I waited after the noble Earl resumed his seat in the hope that the noble Earl who not long ago was the Representative of the Queen in Ireland (Earl Spencer) would rise and state what his views were in regard to Ireland. No doubt it is true that a now Government is entitled to consideration; but there are others who are entitled to consideration as well, including this House and the public opinion of the country. When we are referred to the Election addresses made by the Prime Minister and other Ministers for an indication of their policy, it is forgotten that many things have happened since those addresses were delivered; and there are many things contained in those addresses which imperatively require explanation at the earliest possible moment. The Prime Minister indicated, in his Election address, that Ireland required the consideration of three most important questions—namely, social order, the Land Laws, and local government. I know full well, as an Irishman thoroughly acquainted with Ireland, that land difficulties lie at the root of much of the discontent and disorder of Ireland; and therefore I would welcome any suggestion which would indicate something like a resolute intention on the part of any Government to grapple with that difficulty, so as to settle it on the lines of justice and of fairness. The Government, indeed, might well have asked for some time before they should be called upon to submit a measure for its solution. I would make the same admission with reference to local government. But I note this extraordinary fact—that in the statement of what we are to be told on the1st of April the noble Earl (Earl Granville) did not intimate that any statement would be made then, or at any other time, on the part of the Government with reference to local government. He intimated that on the 1st of April we were to be told something of what the Government intended in reference to social order, to crime, intimidation, and personal liberty. I do not know whether the omission was intentional or accidental on the part of the noble Earl; but it is extraordinary that ho used the expression more than once that the questions relating to Ireland are burning questions, and there are no questions more burning at this time than those he omitted. I think we are entitled to some explanation how it is that a Cabinet constituted like the present, and having, I assume, some point of agreement, will apply themselves to the work of embodying their point of agreement in a Bill. I have read the speeches of public men on both sides in this question, and those who have had to deal with the government of Ireland are entitled to have their words keenly and jealously scrutinized. Mr. Trevelyan has been Chief Secretary to the Lord Lieutenant, and now occupies a high position in the present Government. He is a trained literary man; and, speaking with much and avowed deliberation, and with all the weight of his- experience, he used these remarkable words on the 31st of December last— There is one point which, in the coming controversies, public men ought to fix quite clearly in their minds; and that is that, as far as law and order and the peace of the country are concerned, there is no half-way house between entire separation and absolute Imperial control. Now, this statement comes not only from a late Chief Secretary, but from a Member of the existing Cabinet. It is the statement of the trusted Friend and political Colleague of the noble Earl opposite (Earl Spencer). I think, at all events, we are entitled to ask this question—Does that statement, made so deliberately, represent the views of the Government, or only those of Mr. Trevelyan, which he is at liberty to act upon when he thinks proper by withdrawing from the Government at his own convenience? Mr. Trevelyan also said— But to keep up the name and outward semblance of a Union and, at the same time, to put into the hands of the enemies of that Union full licence to keep Ireland in disorder is a policy which I do not think will commend itself to those who best know the country. This is the last quotation I will make from the speeches to which we have been referred by the noble Earl as being an explanation of the views of the Government sufficient to exonerate him from the necessity of making any further statement on the subject. I put this question before your Lordships and the country. Do these words now represent the settled convictions of the present Government? If they do not, in what respect do they fall short of them; and in what respect do the present Government reserve to themselves the right of a partial examination? My own belief on these subjects is known to your Lordships. I believe that to satisfy the Parnellite demands would be fatal to the best interests of this country, and destructive of the interests of the loyal minority in Ireland. This would be to the Empire a lasting disgrace and a permanent dishonour. Assuming that on the land and local government questions the Government were entitled to ask for time to formulate their proposals, does the same excuse apply to that great, living, anxious question now really so acute in Ireland—the question of social order? The criticisms made by noble Lords opposite on the paragraph of Her Gracious Majesty's Speech framed by the late Government dealing with the position of Ireland, was that it did not go far enough—that it was not sufficiently clear and precise. That was the point of the criticism of the present Government, who were then in Opposition. My noble Friend the then Prime Minister, and my right hon. Friend Sir Michael Hicks-Beach, the then Leader of the House of Commons, a few days after, in the clearest and plainest way indicated what was the intention of the late Government with reference to this urgent and pressing question of the restoration of social order. The present Government knowing the exact position of affairs, Mr. Gladstone, joined by Mr. Parnell and his followers, promptly turned out the Government. The responsibility of the present Government, having elected to turn out the late Government directly on the statement as to the actual, immediate necessity of prompt action being taken to put down crime, check intimidation, and restore social order, is a responsibility that cannot be deferred five or six weeks. The question is acute; it is one that must be settled and met by something like an adequate statement. I read this morning a speech which was quite recently made on the occasion of the debate on the Address by the noble Earl the Lord President of the Council (Earl Spencer). How did the noble Earl then describe the position of Ireland? He said— I greatly fear that the condition of Ireland with regard to intimidation and 'Boycotting' is more serious than it has ever been before; and if this be so, I maintain that it has increased ten-fold or a hundred-fold since I had the responsibility of the Irish Government. Those were grave and weighty words; they were the words of a Minister entitled to speak with great authority on the subject. I ask this question now, and I am entitled to an answer. Can it be said that the condition of Ireland has improved since the noble Earl, less than a fortnight ago, uttered those words? Is that a state of facts which is urgent—acutely urgent—which must fill everyone desirous of seeing Ireland tranquil and calm with great and increasing anxiety; and is that a state of facts which can be put aside until the 1st of April, and until the Government have made up their mind as to how, if at all, they would deal with the question? There was no mistake as to the attitude of the late Government on this question. They found in many parts of Ireland that the law of the National League, which sanctioned intimidation and "Boycotting," was so powerful that unless it was checked—and promptly checked—it would become in those districts more powerful than the Government of the Queen. The late Ministers decided that the Government of the Queen should prevail. What is the position of the present Government? They say they will keep in suspense the decision as to whether the Government of the Queen is to prevail or not. That is a very serious matter. Is there any possibility of a doubt that intimidation does prevail so widely that it has become a scandal and a disgrace to the country? The noble Earl said that the intimidation is greater than ever it was before. If he knows that, does not his own Cabinet believe him? If they did, why is it that they are to wait five or six weeks to find out what is the state of the case? The statement of the noble Earl (Earl Granville) has left us not in the dark, but in an acute fog. The only light I have been able to get is from the remarkable document addressed by Mr. Gladstone to "My dear Lord De Vesci"—one of the most singular transactions that ever occurred in a civilized country. Has any of your Lordships read that remarkable production with a clear understanding as to what it is intended to convey? What is its meaning? As a specimen of elaborate construction and never-ending sentences it is a marvel. It is a general invitation to all, whether well-informed or ill-informed, to write letters to the Prime Minister for all time. I venture to ask your Lordships was there ever, since Constitutional Government was established in this country, such a method adopted by a Premier for obtaining information to guide the deliberations of the responsible Ministers of the Crown? The Prime Minister invites communications; but the right hon. Gentleman never uses a substantive without a qualifying adjective, and he therefore invites free communications of views. But he invites free communication of views with this qualification—that he would like them to be views which would be most likely to supply full and authentic knowledge as to what is the wish of the Irish people. Where has the Prime Minister been for the last five or six years, and where have his Colleagues been? The Prime Minister, having invited these letters, saying that he would like to have these views and authentic information, pays that much as he would like the views he would highly value indications. Now, "indications" is a curious word. They may mean anything, and I am tempted to suggest that they may mean nothing. But the right hon. Gentleman goes on again to give some kind of clue to the kind of indications which he would value. He says, "especially if they go to the heart of the question before us." Now, can any of your Lordships suggest what is the meaning of this? I have read it with ever-increasing admiration and wonder; and, I would ask, have the present Government no knowledge, have they never considered this question for themselves? I see upon the Government Bench two noble Lords who have been Lord Lieutenants of Ireland; and there are also in the Cabinet two Ministers of ability and experience who have occupied the position of Chief Secretary; and it is simply trifling with the nation at this time of day, with these means of knowledge at the disposal of the Government, to write such a document as that written by the Prime Minister. What were the present Government in Office five years for if, at this moment, they are to be considered as tyros who know nothing, who are incapable of learning anything from one another, and who appeal to somebody for "indications which go to the heart of the question?" There is some method, after all, in this procedure of the Prime Minister. Does it not look very like the "old hand sparring for time?" Under ordinary circumstances I would make no objection to time being taken; but this is not a juncture when you can play fast and loose with the position of affairs in Ireland. If I were a suspicious man I would hazard the suggestion that the caution and reticence of the noble Earl on this subject are those of a man who was not sure that he had anything to disclose, or whether, if he said anything, he would not offend one-half of his Colleagues.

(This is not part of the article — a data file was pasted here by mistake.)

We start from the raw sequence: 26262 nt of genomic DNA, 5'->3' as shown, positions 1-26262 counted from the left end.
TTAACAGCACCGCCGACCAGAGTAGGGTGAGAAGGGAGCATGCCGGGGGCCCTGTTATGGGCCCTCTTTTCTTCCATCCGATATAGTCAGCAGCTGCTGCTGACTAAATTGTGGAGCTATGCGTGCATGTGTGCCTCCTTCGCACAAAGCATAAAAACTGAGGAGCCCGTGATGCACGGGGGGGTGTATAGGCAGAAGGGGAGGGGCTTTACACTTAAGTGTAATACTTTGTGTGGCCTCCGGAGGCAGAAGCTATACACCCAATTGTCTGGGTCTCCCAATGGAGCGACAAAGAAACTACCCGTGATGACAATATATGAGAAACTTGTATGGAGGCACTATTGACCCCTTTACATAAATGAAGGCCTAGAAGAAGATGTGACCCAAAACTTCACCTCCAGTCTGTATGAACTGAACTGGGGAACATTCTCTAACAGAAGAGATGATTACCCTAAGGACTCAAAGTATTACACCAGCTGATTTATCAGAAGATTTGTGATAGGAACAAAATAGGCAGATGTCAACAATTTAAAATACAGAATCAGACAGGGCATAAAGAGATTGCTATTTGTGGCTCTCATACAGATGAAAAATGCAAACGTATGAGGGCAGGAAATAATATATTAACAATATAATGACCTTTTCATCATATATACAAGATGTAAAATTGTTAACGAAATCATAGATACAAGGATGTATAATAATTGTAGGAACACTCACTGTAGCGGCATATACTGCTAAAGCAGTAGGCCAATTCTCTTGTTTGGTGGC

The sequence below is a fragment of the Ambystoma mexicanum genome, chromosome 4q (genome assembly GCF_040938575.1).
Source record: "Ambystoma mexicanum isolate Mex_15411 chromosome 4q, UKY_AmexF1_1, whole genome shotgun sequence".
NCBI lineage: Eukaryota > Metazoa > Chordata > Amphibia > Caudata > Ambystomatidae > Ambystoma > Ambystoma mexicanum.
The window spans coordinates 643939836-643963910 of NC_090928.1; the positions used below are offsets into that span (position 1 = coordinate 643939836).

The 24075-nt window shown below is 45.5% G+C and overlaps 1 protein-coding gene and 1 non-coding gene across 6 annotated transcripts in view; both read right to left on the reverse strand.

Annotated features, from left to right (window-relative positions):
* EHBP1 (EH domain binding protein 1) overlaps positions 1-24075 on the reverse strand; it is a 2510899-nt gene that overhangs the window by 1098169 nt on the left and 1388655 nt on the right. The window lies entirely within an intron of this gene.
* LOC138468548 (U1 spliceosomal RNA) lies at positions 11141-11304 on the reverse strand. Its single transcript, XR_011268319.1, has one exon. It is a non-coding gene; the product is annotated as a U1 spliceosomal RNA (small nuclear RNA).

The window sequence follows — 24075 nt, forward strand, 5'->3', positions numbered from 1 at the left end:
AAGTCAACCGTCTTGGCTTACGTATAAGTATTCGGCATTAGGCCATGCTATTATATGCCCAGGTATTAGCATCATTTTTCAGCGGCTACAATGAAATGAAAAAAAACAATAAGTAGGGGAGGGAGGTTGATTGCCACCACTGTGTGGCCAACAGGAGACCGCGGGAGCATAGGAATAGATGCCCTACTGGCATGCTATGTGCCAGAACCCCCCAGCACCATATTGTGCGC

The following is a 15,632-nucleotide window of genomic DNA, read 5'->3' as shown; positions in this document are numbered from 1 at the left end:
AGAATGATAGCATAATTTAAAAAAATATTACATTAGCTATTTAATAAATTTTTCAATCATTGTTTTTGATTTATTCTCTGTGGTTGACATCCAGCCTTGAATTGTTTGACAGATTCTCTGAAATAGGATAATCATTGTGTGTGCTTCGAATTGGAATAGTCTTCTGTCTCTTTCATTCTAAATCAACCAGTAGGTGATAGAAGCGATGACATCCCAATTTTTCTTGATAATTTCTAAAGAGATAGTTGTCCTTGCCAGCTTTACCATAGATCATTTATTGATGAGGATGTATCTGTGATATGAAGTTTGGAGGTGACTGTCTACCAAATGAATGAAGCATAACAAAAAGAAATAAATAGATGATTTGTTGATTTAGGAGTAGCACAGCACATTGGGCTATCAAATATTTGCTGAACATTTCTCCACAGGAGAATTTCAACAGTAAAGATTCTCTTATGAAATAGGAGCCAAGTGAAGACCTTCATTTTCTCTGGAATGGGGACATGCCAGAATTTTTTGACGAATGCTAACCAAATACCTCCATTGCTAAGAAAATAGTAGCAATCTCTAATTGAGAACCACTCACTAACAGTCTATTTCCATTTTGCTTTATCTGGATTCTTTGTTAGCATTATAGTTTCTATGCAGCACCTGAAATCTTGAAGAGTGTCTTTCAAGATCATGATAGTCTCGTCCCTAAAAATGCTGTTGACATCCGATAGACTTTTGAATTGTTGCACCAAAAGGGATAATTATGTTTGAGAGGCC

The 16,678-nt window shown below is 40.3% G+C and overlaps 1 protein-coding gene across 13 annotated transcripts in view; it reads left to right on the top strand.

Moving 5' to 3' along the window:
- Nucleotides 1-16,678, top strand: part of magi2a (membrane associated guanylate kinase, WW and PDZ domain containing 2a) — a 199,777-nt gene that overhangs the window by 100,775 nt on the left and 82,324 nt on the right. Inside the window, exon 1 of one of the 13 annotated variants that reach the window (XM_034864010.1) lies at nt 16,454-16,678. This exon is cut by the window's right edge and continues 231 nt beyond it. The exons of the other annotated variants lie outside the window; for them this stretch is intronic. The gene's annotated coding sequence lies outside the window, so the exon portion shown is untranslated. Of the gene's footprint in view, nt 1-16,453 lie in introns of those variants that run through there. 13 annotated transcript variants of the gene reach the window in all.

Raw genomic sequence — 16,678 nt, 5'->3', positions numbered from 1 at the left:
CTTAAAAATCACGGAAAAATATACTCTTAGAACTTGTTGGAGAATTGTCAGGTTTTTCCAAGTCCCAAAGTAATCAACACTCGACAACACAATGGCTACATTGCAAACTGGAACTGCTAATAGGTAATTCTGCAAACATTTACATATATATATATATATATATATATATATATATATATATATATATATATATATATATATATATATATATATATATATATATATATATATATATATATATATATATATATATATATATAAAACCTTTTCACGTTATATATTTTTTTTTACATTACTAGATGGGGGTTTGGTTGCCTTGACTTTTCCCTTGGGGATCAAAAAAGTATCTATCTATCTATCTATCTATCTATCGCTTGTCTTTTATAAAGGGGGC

I rise to give an explanation. I will only say that I feel bound to resist the temptation given by the noble Marquess, and still more by the noble and learned Lord. What I wish to do is to remove an impression which the noble and learned Lord seemed to gather from the words which I used. I do not know exactly what those words were; but what I wished to convey was that the Government did not concentrate their attention on the question of repression or coercion in Ireland. What I stated was that the Government were dealing with the whole Irish Question; and on the whole Irish Question they intended to make a statement in what appeared to them to be a very short time, considering the gravity and importance of the subject.


I should like to ask the noble Earl whether "Home Rule" will come within "the whole Irish Question?"

[No reply.]